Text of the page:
People in Kyoto love Nishiki Market - so do I. It was originally founded more than 1000 years ago, when local fishmongers got together in the area where abundant clean natural spring water was available from underground. There were no electrical refrigeration systems then, so the water from the wells which was cold enough in summer and relatively warmer in winter was essential for fishmongers - clean and temperature stabled water was perfect for handling fresh fishes. The Imperial Palace was close (only about 20 - 30 min. walk from the market), so they began delivering fresh fishes to the Imperial Palace.
The market experienced a hard time when the Central Wholesale Market was founded in the west of the town (the wholesale market is the first one in Japan, before Tsukiji Central Market was open in Tokyo). Many of the clients such as high-end Japanese restaurants switched the supply source to the Central Wholesale Market, and so Nishiki Market fell into a decline. But they started changing their business model from wholesale to retail to revive the market. That shift brought a success and now there are always 100+ shops and restaurants enjoying stable businesses targeting local people and tourists from other parts of Japan and from abroad.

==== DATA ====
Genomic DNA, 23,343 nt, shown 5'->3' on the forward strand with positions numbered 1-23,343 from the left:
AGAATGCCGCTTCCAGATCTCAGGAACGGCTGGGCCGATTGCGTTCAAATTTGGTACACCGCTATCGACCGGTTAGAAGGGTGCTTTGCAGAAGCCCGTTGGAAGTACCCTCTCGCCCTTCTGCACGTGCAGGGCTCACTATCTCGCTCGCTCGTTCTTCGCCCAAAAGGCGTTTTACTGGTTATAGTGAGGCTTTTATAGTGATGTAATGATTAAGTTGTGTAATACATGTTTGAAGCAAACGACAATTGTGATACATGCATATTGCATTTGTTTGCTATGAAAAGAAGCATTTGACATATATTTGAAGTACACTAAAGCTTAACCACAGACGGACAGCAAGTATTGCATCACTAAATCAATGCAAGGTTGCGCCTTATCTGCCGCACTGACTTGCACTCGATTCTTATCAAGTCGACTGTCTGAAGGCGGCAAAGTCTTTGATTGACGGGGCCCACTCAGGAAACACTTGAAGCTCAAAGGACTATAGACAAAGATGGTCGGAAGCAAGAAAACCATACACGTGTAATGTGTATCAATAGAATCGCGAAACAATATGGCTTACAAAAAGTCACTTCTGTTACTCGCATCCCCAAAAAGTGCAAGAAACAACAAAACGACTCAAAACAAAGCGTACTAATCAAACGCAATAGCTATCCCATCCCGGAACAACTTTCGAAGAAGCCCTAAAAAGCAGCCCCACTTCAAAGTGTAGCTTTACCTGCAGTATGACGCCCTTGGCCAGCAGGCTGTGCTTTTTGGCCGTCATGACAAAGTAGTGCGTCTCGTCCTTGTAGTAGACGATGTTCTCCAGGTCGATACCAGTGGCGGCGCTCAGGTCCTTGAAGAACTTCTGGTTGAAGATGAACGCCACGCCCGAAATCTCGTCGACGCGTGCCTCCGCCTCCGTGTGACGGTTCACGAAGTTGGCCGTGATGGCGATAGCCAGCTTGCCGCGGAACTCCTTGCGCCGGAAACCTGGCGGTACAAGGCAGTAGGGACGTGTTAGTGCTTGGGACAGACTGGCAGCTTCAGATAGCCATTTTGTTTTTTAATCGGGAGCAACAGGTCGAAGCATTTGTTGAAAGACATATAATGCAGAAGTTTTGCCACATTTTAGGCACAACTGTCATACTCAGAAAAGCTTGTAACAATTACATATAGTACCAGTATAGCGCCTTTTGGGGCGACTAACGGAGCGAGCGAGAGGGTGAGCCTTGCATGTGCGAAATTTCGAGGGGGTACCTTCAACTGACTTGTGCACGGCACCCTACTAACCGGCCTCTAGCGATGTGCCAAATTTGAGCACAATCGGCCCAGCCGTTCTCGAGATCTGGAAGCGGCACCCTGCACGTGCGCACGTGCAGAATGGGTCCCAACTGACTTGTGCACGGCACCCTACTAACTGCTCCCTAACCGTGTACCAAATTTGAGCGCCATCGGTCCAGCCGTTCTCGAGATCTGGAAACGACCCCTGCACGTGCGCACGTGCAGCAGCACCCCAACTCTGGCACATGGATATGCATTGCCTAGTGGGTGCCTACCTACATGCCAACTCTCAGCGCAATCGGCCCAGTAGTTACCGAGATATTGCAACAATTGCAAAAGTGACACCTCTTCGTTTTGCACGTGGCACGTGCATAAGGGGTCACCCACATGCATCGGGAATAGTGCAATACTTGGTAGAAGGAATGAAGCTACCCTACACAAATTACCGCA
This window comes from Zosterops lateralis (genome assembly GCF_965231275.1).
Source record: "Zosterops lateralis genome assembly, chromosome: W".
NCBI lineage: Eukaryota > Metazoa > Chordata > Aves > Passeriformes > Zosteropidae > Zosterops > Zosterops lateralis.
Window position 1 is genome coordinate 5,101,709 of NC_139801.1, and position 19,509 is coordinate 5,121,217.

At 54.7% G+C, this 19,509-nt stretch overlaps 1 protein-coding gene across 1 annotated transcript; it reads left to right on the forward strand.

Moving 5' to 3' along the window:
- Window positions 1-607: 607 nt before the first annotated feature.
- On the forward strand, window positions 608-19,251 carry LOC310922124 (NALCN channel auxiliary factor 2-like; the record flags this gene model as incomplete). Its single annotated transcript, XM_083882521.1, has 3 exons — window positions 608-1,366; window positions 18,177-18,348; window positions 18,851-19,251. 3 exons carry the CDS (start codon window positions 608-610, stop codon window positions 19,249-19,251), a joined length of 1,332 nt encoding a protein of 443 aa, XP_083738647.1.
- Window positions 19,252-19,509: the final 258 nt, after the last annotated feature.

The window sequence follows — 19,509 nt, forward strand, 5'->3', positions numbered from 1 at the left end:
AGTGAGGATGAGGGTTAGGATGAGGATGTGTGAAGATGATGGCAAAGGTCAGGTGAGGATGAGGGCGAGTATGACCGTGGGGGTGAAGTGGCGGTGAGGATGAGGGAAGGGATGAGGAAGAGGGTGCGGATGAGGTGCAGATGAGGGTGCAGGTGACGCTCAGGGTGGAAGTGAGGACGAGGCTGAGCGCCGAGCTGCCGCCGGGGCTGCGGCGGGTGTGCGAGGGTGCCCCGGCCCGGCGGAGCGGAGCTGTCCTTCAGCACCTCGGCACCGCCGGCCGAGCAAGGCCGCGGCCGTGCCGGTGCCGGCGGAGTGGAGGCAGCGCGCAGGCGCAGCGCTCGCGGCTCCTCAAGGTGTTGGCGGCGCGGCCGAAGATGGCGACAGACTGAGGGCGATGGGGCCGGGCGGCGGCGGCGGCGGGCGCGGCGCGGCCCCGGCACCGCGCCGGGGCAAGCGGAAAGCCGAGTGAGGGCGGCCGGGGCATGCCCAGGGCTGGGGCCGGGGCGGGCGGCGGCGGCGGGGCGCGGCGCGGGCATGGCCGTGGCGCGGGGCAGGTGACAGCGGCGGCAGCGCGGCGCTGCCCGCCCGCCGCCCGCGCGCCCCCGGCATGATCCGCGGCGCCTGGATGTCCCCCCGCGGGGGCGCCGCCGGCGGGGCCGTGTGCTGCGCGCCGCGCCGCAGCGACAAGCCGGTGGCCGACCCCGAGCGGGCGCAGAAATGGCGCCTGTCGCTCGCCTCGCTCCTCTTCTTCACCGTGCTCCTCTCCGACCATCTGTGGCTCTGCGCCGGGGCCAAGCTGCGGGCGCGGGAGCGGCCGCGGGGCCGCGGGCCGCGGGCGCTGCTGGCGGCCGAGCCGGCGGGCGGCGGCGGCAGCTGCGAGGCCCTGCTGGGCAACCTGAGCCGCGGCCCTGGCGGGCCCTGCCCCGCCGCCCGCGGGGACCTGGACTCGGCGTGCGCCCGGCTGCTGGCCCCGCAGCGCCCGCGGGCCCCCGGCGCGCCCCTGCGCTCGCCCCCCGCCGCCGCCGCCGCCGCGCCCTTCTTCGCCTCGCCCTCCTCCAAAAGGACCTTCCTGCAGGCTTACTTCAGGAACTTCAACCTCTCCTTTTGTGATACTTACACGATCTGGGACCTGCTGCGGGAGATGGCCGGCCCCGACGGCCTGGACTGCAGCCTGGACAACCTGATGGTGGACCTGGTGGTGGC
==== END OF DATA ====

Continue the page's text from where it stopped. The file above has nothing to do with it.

Under Covid-19 pandemic, people tend to stay away from crowded spots, so right now not so many tourists come to the market. Very few inbound tourists, too.
I took videos from the east entrance to the end of the market (west entrance). I hope you will enjoy viewing them.
Also, at the beginning of the walk-through, I stopped at Nishiki Tenmangu Shrine (shrine of the God of learning). There are a couple of 360 degree images which can be seen below.
For more details about Nishki Market, take a look at this page.
Below is a 360 degree image gallery of Nishiki Tenman-gu Shrine.
Videos showing Nishiki Market from the east-end to the west-end...